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24 thoughts on “Kindergarten–Friendly Handwriting Matters!

  1. So happy to find you and to add you to my blogroll, and it’s wonderful to discover yet another advocate for handwriting instruction: writing fluency develops with regular, guided practice.

    Off to Pinterest to find you- thank you for the links to effective tips and tools.

    Michaele

  2. Cecilia on said:

    Love this site. The BLOG looks wonderful. I use so many of your materials. I wish you were on the east coast. Thank you for sharing so many great resources for educators and parents.

    • How fun to receive responses like yours! We are actually considering presenting our Writing-to-Read seminar on the East Coast in October, 2013. We will soon send an email to all of our newsletter subscribers with East Coast zip codes to gauge the interest. Please know we are also planning Joyful Accelerated Literacy Webinars for 2014.

    • Joan, I am delighted that you liked my new blog! And I think you know how much we love your transformative work with the Daily 5™ in Kindergarten and beyond. Happy professional development days to you this summer!

  3. Jami Huck on said:

    I love Nellie Kindergarten stuff!!! Last year, I used ABC Phonics. It was a big hit with the students and they learned their letters and sounds so quickly! I would like to add more Nellie Kindergarten to my classroom routine. I teach in Oklahoma so I cannot attend workshops. What is the best next step for me to take? I’m thinking Kid-Friendly Handwriting and Writing to Read. Your direction would be greatly appreciated!!!

    • How I wish you could fly out and join us for our Writing-to-Read seminar in Portland or Seattle! We have a grand professional development experience with an intimate group of amazing teachers from across the country. The second-best thing is to study the seminar resource book and Kindergarten-Friendly Writing manual (http://www.nellieedge.com/) that that you mentioned. Enjoy!

    • How fun to hear from you, Tiffany! We so value your resources for developing emotional intelligence in young children. Please notice your pins are sprinkled all over our Pinterest Board entitled “Emotional Intelligence and How the Brain Learns Best.” (http://pinterest.com/nellieedge/) Please come and study with us in Oregon.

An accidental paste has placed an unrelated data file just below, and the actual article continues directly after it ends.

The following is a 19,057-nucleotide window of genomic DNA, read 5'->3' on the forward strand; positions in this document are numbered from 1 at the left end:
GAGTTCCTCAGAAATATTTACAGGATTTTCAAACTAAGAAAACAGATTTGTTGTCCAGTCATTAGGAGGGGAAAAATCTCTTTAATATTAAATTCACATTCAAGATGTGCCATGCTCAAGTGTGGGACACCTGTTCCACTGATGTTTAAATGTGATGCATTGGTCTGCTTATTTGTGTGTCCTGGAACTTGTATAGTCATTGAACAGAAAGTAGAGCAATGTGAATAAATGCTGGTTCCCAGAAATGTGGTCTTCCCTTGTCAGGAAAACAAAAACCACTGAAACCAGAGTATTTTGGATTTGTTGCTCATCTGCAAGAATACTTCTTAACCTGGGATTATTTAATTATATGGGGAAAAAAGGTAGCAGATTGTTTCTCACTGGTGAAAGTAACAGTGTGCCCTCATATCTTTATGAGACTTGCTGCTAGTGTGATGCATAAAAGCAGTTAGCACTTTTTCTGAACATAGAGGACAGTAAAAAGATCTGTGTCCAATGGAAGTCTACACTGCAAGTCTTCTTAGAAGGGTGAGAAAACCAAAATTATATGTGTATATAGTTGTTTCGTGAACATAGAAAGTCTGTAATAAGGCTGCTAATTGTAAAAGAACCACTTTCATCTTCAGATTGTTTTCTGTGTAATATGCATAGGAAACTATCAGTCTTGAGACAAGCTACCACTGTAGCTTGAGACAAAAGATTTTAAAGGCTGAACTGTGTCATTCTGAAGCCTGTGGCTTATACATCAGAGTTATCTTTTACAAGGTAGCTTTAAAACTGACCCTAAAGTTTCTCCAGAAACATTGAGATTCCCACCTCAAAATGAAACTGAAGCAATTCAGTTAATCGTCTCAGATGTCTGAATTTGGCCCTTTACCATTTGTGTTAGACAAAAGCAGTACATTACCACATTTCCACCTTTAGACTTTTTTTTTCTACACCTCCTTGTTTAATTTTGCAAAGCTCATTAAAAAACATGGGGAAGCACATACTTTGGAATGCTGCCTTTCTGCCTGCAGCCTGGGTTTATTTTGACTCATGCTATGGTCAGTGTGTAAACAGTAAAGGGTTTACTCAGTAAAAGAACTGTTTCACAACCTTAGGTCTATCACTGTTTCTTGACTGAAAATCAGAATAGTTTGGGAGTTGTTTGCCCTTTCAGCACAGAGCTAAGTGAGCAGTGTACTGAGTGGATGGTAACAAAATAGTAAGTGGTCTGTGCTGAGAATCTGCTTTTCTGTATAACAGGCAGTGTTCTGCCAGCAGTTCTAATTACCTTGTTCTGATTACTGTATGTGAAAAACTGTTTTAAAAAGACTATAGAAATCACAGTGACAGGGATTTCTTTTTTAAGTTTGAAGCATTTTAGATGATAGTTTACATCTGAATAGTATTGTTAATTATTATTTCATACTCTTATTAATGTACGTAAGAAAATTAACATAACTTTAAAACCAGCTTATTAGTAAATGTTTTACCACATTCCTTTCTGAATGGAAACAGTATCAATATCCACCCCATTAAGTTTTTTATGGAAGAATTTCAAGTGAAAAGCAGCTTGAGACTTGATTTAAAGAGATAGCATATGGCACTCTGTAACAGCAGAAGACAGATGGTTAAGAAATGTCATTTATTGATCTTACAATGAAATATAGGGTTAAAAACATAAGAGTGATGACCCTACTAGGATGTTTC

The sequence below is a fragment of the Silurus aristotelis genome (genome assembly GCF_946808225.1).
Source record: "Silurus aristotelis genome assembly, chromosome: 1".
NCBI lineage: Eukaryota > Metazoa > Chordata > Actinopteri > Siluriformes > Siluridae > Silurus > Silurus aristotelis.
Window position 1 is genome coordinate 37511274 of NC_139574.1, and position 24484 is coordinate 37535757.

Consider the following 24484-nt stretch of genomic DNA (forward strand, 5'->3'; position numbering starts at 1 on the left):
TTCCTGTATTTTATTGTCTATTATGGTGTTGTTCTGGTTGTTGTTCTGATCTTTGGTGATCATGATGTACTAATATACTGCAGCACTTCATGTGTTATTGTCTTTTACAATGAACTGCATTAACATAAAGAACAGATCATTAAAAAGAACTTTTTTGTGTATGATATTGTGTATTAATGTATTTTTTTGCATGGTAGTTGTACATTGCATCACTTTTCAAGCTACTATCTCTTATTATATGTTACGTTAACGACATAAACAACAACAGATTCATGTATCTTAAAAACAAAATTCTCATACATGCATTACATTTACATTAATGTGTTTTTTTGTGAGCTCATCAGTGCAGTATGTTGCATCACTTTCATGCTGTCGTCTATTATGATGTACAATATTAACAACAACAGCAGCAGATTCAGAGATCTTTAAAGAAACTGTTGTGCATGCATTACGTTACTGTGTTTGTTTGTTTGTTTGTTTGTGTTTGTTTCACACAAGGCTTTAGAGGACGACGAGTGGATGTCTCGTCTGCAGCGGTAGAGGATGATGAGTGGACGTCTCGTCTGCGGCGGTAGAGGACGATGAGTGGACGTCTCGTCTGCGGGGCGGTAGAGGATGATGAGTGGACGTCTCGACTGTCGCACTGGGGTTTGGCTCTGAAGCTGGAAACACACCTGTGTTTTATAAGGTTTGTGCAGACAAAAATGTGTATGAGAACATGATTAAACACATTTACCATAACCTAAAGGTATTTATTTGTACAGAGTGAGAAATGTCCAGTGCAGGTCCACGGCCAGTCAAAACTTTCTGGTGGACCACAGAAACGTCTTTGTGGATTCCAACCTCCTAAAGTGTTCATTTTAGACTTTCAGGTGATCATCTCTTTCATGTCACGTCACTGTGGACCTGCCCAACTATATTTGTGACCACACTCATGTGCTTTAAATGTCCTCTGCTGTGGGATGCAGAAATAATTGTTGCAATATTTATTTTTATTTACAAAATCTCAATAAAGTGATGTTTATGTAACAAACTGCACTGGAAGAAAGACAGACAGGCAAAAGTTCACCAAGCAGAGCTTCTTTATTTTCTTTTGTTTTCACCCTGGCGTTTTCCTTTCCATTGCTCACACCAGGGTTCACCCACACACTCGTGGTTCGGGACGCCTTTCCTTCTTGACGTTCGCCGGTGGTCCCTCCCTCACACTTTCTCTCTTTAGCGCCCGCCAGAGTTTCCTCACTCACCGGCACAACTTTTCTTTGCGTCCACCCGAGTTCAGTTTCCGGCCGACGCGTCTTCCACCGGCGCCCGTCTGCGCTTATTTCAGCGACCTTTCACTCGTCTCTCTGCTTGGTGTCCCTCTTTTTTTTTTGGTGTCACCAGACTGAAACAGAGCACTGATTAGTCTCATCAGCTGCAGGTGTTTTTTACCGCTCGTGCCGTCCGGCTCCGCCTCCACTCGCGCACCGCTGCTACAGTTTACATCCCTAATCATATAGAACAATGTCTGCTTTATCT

4. Wendi Zukoski on said:

    I have followed you since my first year of teaching and attended a conference in Orlando. I have most of your purchased resources and have credited you with the “Poetry Notebook”. I love your new blog and always look forward to the newsletter. Keep singing!

    • Hello Ann! I enjoyed looking at your delightful blog and hope you don’t retire anytime soon. We have followed the quality kindergarten work that our North Carolina colleagues have been involved in for many years and are considering presenting our Writing-to-Read seminar which includes Kindergarten-Friendly Handwriting as one of the 10 High Impact Strategies. (http://www.nellieedge.com/articles_resources/ten-Best-Practices-writing.htm)

      Please share our website with your colleagues, and when they join our online community (http://www.nellieedge.com/seminars.htm), perhaps we’ll get a strong indication of interest from them in response to our upcoming inquiry letter that will go out to East Coast kindergarten teachers.

  5. Michelle Follett on said:

    I am so excited by this blog. I started using many aspects of the writing program this year with huge success. Do ever venture to the Eastern part of the country? Would love to attend a seminar.

    • Michelle, I am gratified to hear about your successes! We are strongly considering a Writing-to-Read seminar on the East Coast because of requests we’ve received.

      Would you consider sharing our website with your colleagues? After they have joined our online community (http://www.nellieedge.com/seminars.htm), we will include them in our upcoming inquiry letter that will go out to East Coast kindergarten teachers; the strength of their responses will help determine whether it’s feasible to present a seminar possibly in North Carolina or New Jersey.

  6. Jan Hayes on said:

    I have used your big books and little readers for many years. I love the multi sensory approach for children of all ages. I hope you will be coming back to Arizona soon. Thanks for all you do. Jan

  7. Katie Nelson on said:

    Nellie: How wonderful that The Sisters have endorsed your blog and your well-researched thoughts and methods for teaching handwriting! Thank you for all your hard (and important) work that you share with us.

  8. Marisa DeBlase on said:

    The more you write the better you write. So, write, write, write! I enjoyed this blog and the helpful links you have provided. I read the attached Handwriting – How We Talk to Children Really Matters and watched the Kindergarten Writing Videos and found them very helpful in my thinking process of helping students grow from making zigzags, circles to writing letters from memory using the sounds they are learning. I agree that repitition, careful messages, intentional creative lessons that guide and gradually release repsonsibility create confident writers and readers. We’ve been talking about using Kid Spelling and enourgaing students to use their sounds to write words to match their pictures in preschool. It is so rewarding to see this happen with 4 year olds! This was very helpful and I will pass this information along!

  9. Thank you Marisa. It is very exciting to see preschool children exploring print and discovering the joys of drawing and writing. . . this is how they will come to understand how print works. We can tell that you love teaching!

  10. Celeste Starr on said:

    Thank you for your wonderful, informative, and helpful site! So great to have all this information at our fingertips! We appreciate all your hard work and dedication to help make kindergarten a place to “smile” everyday!